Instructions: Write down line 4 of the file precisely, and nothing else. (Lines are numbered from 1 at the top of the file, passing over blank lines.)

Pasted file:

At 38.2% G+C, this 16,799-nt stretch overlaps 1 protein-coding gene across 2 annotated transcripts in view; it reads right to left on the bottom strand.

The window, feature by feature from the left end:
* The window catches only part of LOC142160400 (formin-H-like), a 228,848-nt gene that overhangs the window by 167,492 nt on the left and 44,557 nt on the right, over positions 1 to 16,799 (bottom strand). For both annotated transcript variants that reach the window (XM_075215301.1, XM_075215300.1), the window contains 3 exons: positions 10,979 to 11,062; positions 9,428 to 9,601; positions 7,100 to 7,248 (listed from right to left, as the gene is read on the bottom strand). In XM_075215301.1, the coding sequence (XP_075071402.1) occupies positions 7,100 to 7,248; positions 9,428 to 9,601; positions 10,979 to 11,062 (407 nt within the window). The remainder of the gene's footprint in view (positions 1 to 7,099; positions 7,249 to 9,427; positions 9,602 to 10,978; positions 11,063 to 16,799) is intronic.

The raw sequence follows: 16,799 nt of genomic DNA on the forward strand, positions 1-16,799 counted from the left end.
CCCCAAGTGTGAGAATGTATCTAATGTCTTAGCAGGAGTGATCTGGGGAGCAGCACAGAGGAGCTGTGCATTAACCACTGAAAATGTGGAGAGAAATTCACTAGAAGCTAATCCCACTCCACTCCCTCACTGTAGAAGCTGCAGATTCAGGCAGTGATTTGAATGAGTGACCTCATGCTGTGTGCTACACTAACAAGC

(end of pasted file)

The raw sequence follows: 16,799 nt of genomic DNA on the forward strand, positions 1-16,799 counted from the left end.